Senator Bill Fr…: What is that?
Natalia Foote: The linear park is a park that they’re going to build. I think it’s a creative way to deal with the water flow, so I think instead of creating another pond, they’re creating this water flow, but it’s a linear park where they’re going to have, I think, one lane for bikes only, maybe the Beep, walking, and some green space. Additional green space, which is exciting. I look forward to seeing how that one, that particular project turns out.
Senator Bill Fr…: Do people have confidence in the planning? The planning here, it’s interesting because I was here eight years ago and it’s the same people who are planning, so they must be doing a good job or they would get their job. Do people have confidence in the planning? Or the equivalent would be, where I lived, to have confidence in the government because they’re determining the framework itself.
Natalia Foote: I think people question because I don’t know if people see the longterm. I think people are questioning, “Oh, why is this being implemented? Why is that?” But I think change is difficult. When we had the Beep, there was two sides. There was the side that was like, “Whoa, we’ve got this electric vehicle in our neighborhood,” and then there was the other side that was like, “This is really slow. I want to get to work on time.” “It’s only going down the street. What’s the purpose?”
Natalia Foote: I’m from the side that thinks, “Well, we have to walk before we can run before we can fly.” The other side doesn’t really want to change. I think that there’s a mix. I think some people are trusting and then some people are questioning.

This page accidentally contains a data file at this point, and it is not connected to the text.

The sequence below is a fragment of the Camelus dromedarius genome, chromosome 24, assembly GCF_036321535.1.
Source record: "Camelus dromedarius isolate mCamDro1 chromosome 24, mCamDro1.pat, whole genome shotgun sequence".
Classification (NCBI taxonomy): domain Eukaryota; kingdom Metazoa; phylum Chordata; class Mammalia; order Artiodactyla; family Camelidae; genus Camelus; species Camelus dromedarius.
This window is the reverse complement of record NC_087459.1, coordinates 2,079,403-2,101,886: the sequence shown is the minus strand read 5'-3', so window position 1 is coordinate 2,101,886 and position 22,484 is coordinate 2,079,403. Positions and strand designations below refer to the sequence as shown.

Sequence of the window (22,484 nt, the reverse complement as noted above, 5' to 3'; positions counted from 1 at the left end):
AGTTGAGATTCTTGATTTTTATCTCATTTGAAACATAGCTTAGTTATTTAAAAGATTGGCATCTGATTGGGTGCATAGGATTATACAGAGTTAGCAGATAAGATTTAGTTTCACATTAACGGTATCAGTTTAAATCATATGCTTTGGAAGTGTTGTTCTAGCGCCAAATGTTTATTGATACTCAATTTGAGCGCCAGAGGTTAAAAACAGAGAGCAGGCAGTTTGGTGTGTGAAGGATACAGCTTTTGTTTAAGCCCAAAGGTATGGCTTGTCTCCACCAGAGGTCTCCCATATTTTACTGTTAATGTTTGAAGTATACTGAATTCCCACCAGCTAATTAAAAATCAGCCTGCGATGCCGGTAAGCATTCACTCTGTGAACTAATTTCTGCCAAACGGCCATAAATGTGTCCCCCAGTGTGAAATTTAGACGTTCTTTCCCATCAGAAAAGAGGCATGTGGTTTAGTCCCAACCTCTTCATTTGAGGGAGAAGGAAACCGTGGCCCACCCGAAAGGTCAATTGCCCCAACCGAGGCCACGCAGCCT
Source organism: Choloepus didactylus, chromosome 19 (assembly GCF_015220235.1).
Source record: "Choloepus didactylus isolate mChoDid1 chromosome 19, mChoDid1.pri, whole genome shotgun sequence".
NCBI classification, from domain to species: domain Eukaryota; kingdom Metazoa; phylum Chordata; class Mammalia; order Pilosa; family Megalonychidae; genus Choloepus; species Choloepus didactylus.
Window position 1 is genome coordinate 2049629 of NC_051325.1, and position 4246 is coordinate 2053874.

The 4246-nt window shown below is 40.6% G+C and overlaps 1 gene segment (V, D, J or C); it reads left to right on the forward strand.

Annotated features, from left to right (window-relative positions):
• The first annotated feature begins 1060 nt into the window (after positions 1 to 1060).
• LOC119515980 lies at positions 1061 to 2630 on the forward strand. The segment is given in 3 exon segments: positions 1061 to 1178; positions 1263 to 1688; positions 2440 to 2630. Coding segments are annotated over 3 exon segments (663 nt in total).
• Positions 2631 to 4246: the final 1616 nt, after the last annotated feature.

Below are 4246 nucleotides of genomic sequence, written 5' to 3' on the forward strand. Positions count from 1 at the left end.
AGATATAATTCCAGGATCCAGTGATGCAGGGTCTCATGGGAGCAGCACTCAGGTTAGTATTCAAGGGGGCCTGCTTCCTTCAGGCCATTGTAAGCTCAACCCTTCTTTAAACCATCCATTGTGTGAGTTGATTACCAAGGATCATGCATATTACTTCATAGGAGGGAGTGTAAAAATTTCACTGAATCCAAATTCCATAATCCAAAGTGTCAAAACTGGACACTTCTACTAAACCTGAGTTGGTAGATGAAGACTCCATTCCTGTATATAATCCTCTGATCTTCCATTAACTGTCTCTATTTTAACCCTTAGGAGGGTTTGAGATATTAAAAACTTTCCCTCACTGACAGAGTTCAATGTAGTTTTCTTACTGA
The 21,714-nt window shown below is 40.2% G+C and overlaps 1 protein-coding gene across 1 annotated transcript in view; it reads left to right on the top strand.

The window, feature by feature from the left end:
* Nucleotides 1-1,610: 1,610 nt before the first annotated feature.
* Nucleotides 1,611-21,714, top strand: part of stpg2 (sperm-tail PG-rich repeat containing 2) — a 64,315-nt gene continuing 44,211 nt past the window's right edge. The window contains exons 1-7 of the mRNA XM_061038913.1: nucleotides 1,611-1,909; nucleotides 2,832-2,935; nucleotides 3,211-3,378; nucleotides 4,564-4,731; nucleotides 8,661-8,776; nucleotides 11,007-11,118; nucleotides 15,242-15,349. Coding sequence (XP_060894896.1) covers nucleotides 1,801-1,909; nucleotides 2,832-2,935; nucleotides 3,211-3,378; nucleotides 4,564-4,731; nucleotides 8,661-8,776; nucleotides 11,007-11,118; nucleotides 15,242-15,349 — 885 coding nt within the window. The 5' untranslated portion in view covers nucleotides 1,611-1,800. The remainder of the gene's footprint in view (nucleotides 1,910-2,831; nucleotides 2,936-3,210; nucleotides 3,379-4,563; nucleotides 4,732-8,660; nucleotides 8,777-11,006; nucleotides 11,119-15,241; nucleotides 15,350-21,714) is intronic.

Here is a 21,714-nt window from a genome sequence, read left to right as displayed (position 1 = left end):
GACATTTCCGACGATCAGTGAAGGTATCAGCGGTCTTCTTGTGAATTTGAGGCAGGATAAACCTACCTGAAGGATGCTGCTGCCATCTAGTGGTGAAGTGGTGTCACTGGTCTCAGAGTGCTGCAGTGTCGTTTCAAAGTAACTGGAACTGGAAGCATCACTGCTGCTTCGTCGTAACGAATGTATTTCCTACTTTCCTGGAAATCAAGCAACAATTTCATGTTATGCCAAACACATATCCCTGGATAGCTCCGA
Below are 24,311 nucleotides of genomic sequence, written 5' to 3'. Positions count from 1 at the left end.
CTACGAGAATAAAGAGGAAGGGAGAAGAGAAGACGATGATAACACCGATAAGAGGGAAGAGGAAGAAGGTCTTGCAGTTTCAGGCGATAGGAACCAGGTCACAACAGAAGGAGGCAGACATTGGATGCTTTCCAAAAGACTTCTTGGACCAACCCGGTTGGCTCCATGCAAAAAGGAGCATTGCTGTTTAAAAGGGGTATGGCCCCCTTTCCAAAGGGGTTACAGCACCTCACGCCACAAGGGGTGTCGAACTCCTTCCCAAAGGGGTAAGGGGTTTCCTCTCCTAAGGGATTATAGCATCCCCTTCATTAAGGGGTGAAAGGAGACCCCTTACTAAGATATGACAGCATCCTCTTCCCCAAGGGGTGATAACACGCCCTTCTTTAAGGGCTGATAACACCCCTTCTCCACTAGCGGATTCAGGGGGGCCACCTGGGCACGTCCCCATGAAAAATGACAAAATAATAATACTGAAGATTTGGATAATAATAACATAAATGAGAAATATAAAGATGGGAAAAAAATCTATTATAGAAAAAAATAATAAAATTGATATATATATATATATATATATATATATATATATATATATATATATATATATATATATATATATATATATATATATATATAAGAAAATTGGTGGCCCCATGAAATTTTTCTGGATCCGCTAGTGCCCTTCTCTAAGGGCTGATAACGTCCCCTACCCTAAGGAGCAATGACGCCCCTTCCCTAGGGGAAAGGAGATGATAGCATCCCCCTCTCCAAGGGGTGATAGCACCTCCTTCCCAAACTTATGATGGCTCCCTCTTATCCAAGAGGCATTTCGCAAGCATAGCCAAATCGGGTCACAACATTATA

Senator Bill Fr…: Tell me about the Beep. What is it? We just pulled up and this little white thing went by us and I looked up and there was one person in there, but he was just looking around. Tell me about it. How did it get started? What is it?
Natalia Foote: The Beep is our autonomous shuttle. I don’t know if I’m pronouncing that, autonomous shuttle?
Senator Bill Fr…: Yeah.
Natalia Foote: There’s a person inside of it right now, from what they’ve told me.
Senator Bill Fr…: Yeah, I saw one person looking around, but he wasn’t driving.
Natalia Foote: Right. Well, yeah, there’s no steering wheel.
Senator Bill Fr…: Then how does it drive?
Natalia Foote: It’s electric and it’s all mapped out with code and computers and there’s a system that takes it. Right now, we do have a human in there that has an Xbox controller and they can still tell it when to stop and go and they can manually drive it with the Xbox controller, but it doesn’t have to do that, it can go on its own. The Beep, it takes you from Canvas to Boxi Park. That’s about a mile.
Senator Bill Fr…: Right. Has it ever bumped into anybody?
Natalia Foote: Not that I know of. I think that would be big news if it did. I don’t think it has.
Senator Bill Fr…: Yeah, that sort of risk-taking is there when you’re on the cutting edge. I got out of the way just because I didn’t see anybody in it, I didn’t see a steering wheel, so I got out of the way.
Natalia Foote: Exactly, yeah.